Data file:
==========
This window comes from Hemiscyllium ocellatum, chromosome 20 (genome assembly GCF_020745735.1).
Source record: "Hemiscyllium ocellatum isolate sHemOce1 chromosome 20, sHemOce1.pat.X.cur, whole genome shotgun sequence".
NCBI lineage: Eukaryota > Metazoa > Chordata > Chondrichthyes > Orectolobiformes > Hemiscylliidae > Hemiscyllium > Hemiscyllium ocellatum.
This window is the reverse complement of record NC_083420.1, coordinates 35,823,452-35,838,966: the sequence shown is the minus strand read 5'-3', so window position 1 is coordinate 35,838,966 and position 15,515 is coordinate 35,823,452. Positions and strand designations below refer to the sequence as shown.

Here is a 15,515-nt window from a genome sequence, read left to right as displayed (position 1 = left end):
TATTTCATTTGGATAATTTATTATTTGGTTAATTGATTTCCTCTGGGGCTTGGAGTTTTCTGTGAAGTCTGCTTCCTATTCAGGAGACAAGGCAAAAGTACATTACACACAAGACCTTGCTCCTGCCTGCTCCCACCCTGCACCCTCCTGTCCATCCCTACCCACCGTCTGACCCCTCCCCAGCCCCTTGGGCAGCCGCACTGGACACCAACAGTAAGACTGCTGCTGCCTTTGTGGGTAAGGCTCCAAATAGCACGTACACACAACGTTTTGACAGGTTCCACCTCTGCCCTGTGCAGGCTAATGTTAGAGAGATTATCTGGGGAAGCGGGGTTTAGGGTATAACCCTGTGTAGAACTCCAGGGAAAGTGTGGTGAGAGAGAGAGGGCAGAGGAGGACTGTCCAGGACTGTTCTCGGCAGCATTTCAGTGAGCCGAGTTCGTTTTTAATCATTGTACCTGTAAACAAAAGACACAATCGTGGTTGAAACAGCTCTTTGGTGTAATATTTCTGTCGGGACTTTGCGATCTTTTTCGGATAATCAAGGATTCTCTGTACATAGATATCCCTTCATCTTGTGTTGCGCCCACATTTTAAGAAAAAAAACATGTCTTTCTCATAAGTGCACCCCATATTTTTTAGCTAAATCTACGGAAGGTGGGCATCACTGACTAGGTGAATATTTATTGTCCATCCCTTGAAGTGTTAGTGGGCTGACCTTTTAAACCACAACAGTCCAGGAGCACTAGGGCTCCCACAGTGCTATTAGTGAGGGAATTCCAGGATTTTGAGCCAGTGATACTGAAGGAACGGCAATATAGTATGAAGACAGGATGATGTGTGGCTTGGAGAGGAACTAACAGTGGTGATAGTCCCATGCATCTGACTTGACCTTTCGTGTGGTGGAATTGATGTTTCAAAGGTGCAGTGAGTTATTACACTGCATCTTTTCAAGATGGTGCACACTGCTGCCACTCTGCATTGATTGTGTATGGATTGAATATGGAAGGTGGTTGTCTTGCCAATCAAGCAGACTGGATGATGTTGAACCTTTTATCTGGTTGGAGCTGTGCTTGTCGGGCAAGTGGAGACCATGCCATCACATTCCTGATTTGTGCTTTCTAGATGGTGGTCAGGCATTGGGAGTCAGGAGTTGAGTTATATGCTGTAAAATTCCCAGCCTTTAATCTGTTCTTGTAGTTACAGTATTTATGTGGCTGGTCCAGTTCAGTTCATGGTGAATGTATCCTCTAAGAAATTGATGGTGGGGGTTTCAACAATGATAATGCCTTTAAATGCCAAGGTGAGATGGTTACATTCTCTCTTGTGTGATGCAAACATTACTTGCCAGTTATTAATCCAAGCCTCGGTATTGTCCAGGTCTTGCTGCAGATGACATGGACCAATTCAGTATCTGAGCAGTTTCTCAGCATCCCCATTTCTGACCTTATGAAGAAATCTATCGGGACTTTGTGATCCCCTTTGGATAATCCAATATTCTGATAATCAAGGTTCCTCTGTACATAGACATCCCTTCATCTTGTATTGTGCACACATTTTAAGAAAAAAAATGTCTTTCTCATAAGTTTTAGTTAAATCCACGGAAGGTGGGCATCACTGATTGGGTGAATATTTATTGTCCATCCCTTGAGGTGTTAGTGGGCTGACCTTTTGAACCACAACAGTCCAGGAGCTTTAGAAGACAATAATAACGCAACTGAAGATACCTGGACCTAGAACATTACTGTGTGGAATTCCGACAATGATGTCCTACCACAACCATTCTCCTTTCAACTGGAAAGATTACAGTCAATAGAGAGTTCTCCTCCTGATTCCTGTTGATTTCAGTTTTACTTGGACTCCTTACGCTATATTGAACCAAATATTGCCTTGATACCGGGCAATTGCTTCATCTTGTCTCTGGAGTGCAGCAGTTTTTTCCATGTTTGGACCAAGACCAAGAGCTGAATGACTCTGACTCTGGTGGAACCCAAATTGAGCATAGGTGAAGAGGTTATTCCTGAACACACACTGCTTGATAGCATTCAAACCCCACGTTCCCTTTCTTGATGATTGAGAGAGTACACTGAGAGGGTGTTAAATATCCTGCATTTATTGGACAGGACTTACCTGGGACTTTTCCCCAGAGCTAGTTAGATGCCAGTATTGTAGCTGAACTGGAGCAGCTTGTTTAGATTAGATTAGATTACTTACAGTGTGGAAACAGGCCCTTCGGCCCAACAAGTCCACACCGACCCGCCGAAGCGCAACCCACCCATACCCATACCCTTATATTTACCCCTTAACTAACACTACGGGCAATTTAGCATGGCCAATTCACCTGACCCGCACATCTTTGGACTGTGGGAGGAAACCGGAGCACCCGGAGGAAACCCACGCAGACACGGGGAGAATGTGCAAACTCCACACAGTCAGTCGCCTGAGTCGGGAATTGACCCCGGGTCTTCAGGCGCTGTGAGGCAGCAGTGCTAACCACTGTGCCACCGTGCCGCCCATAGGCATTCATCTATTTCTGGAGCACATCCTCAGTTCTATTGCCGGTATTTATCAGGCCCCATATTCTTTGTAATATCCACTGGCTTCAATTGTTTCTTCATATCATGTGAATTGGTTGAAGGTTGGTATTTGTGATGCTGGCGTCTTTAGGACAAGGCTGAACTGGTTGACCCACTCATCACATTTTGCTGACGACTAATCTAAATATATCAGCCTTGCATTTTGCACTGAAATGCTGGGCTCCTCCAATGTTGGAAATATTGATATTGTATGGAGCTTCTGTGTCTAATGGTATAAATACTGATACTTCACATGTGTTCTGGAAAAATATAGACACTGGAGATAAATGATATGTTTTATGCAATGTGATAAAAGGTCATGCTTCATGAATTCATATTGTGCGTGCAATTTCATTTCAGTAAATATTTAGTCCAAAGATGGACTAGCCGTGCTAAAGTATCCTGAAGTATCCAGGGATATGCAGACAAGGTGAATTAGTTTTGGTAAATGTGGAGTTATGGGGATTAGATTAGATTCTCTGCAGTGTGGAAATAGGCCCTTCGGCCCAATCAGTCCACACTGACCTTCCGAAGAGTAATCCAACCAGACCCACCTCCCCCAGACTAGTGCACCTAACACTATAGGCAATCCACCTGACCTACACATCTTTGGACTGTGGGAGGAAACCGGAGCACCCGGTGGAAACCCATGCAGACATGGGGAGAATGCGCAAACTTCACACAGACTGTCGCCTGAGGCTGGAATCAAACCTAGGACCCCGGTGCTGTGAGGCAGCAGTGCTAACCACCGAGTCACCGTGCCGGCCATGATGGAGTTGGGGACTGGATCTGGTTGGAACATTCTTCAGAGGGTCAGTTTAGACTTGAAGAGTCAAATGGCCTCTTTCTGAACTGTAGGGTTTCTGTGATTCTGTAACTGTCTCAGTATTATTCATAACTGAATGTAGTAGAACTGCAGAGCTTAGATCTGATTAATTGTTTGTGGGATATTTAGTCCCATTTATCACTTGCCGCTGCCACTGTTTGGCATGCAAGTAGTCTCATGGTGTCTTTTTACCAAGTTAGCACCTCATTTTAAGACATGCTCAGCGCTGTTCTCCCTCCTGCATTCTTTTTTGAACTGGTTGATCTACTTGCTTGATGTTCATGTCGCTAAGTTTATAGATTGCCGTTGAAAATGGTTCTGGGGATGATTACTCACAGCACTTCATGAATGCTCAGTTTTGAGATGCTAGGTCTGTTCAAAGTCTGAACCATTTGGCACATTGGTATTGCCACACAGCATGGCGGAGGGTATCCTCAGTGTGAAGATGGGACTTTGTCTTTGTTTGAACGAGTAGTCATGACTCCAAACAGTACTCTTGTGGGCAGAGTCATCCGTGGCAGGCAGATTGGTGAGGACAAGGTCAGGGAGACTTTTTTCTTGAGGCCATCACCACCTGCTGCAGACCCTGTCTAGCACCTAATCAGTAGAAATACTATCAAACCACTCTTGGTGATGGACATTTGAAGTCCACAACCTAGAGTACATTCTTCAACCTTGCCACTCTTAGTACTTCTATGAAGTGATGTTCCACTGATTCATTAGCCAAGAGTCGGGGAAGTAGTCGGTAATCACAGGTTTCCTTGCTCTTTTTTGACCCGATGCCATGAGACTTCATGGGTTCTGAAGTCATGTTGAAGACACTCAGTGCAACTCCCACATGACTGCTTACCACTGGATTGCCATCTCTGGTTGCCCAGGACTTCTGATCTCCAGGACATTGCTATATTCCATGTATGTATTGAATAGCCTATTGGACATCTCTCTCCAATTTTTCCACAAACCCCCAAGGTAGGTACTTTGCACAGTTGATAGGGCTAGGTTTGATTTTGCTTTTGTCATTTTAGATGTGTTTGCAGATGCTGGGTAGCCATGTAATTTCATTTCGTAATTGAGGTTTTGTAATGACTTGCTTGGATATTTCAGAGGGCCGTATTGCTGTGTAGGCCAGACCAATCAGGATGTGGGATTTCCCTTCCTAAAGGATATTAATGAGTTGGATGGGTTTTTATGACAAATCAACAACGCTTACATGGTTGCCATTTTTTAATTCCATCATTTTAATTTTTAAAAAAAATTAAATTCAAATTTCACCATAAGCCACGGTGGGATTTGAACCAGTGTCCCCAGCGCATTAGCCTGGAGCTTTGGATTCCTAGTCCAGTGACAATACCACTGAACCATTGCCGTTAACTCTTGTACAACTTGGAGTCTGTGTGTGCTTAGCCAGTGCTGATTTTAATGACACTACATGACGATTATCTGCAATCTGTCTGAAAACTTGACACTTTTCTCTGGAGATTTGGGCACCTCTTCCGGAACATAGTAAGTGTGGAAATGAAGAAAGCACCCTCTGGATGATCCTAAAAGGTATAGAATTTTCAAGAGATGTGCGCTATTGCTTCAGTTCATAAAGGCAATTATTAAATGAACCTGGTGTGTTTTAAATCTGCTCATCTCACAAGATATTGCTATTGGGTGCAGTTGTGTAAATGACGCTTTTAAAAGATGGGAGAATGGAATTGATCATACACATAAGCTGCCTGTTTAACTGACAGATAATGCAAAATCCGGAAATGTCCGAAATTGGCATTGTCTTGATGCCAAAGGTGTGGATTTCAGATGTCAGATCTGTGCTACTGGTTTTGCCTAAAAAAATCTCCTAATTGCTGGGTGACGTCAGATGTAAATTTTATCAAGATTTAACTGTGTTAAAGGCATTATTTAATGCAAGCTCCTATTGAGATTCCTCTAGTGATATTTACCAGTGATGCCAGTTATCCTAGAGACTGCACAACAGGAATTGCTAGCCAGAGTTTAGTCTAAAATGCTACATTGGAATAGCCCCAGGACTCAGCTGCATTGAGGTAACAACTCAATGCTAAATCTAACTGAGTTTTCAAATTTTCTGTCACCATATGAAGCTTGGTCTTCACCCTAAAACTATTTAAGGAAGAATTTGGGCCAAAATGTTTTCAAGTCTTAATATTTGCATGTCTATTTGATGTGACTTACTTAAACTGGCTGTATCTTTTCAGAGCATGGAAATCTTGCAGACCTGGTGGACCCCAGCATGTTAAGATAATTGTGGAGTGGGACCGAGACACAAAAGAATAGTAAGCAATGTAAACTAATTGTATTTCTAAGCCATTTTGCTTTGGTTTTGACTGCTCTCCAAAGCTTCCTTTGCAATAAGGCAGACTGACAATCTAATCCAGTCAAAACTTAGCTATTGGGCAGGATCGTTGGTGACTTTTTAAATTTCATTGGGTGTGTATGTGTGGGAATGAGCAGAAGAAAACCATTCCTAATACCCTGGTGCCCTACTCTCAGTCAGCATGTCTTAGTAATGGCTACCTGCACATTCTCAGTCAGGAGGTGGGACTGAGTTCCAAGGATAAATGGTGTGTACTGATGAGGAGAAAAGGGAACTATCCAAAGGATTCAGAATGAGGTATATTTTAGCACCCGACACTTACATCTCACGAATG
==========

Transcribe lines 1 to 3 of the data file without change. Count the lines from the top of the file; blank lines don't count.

This window comes from Hemiscyllium ocellatum, chromosome 20 (genome assembly GCF_020745735.1).
Source record: "Hemiscyllium ocellatum isolate sHemOce1 chromosome 20, sHemOce1.pat.X.cur, whole genome shotgun sequence".
NCBI lineage: Eukaryota > Metazoa > Chordata > Chondrichthyes > Orectolobiformes > Hemiscylliidae > Hemiscyllium > Hemiscyllium ocellatum.